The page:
I confess I was not present at Gov. Rick Perry’s headline-making March 9 press conference, where the governor was extolling the latest state sovereignty resolution. In my defense, I wasn’t playing hooky—I was dashing back and forth between Senate and House committee hearings, where lawmakers were grappling with how to cut billions from the state’s anemic education system. Which meant that I was hearing about the potential devastation to Texas schools at the moment Perry’s press conference took an unlikely turn. Going off topic, a reporter asked the governor about an upcoming rally in support of increased education funding.
“The lieutenant governor, the speaker, their colleagues aren’t going to hire or fire one teacher, as best I can tell,” Perry responded. And neither, apparently, is the governor. “That is a local decision that will be made at the local districts.”
Now as I said, I wasn’t there, so I can’t be sure, but I imagine there was an awkward pause before the assembled reporters recovered from their surprise. The governor was saying, after all, that neither he nor any other state official or legislator would bear responsibility for the impact of nearly $10 billion in proposed education cuts—from the state budget.
Newspapers wasted no time jumping on the statement. The Houston Chronicle explained that the proposed state cuts would be responsible for $160 million of Houston ISD’s expected $170 million shortfall. Among the headlines: “Teachers riled up over the governor’s remarks,” and “Pondering a state’s right to duck blame.” Oof.
Perry lost that media cycle. But there’s more than a rhetorical effort to shift power to local school districts. In the Senate, two bills would empower local districts to increase class sizes, furlough teachers (instead of laying them off), and ignore many of the state’s requirements for public schools. It sounds like quite a deal for the locals, except for one thing: Thanks to the same state that is handing them “local control,” districts will make these decisions with a whole lot less money.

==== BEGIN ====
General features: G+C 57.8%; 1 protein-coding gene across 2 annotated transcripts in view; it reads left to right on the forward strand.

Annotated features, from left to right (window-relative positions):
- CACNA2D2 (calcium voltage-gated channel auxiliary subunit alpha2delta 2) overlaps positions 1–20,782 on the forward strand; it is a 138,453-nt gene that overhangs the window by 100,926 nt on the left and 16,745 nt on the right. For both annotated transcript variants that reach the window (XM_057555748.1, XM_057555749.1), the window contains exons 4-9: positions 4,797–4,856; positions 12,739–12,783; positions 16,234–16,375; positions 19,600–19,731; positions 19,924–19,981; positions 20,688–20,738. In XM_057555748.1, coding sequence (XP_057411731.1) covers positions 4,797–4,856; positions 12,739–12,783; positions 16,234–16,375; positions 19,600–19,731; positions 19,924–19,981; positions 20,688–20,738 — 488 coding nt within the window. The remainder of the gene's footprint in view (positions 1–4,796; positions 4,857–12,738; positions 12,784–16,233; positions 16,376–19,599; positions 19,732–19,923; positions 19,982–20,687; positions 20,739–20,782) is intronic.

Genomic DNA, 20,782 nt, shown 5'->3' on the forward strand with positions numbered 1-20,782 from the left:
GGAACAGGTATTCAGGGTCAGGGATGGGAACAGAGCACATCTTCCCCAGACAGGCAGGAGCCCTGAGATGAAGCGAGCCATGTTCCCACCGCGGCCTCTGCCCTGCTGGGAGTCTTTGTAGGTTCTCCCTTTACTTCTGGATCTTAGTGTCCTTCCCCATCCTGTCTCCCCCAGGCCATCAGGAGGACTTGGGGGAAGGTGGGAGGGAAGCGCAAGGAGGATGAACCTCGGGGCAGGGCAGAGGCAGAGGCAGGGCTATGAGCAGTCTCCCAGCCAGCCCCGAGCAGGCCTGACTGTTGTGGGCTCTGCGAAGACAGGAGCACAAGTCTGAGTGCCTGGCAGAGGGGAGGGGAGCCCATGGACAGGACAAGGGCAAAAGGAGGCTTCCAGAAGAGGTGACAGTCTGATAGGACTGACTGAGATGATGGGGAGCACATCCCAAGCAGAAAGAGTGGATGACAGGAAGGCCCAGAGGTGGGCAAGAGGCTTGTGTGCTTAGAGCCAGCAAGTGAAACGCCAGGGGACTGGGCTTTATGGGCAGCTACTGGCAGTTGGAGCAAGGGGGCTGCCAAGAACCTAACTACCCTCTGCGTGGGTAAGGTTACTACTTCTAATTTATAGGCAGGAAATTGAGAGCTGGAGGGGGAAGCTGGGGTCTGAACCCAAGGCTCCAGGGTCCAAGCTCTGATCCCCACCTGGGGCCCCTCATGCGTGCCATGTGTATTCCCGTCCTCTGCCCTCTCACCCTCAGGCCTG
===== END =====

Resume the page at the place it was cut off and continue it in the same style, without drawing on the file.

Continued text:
Republican Sen. Dan Patrick of Houston is frank about the intention of his bill, which exempts many districts from a variety of state regulations. He says he wants to “take it a step up above local control and make it local responsibility.” The state currently allows schools with an “exemplary” rating—about 20 percent of campuses—to forego most of the Education Code requirements, like the rules requiring college-credit opportunities and those governing gifted-and-talented and career and technology courses. Patrick’s Senate Bill 443 would let the second tier of the ranking system, “recognized” districts, have the same privileges. That would mean a total of 70 percent of Texas schools would be exempt from many state regulations.
For districts short on cash, the lack of rules would undoubtedly save money, as they could cut expensive programs or those that require more staffing. But it’s harder to measure the impact on the classroom.
Meanwhile, Sen. Florence Shapiro, R-Plano, is intent on helping school districts avoid teacher layoffs — by allowing them to “furlough” teachers instead, for up to seven days at a time, as long as they aren’t instruction days. Teachers’ salaries could get below the 2010-2011 rates, another option not presently allowed. Teachers losing their jobs wouldn’t have to be notified until the last day of the school year, as opposed to the 45-day notification previously required. Furthermore, the bill removes the 10-to-1 student teacher ratio in remedial classes.
“If this results in teachers firings, in courses being canceled, these decisions will be made at the local level.” But then she warned the districts that if they abused the policies, the state can take back their newfound privileges. “What we do, we can undo,” Shapiro said.
“Local control” once meant letting local districts make their own decisions, set their own priorities. But with extreme budget cuts likely, the districts will be left to salvage what they can. The new legislation would give districts more ability to decide how to cope with cuts, but when choosing between good programs, the governor and his legislative allies aren’t giving local districts more power, more options. Rather, it’s like telling somebody they can choose to go out anywhere for dinner—as long as the restaurant is entirely vegan. In most parts of Texas, the only real choice is staying in and eating some lettuce. And that’s the kind of diet that’s going to leave our newly “empowered” school districts feeling mighty hungry.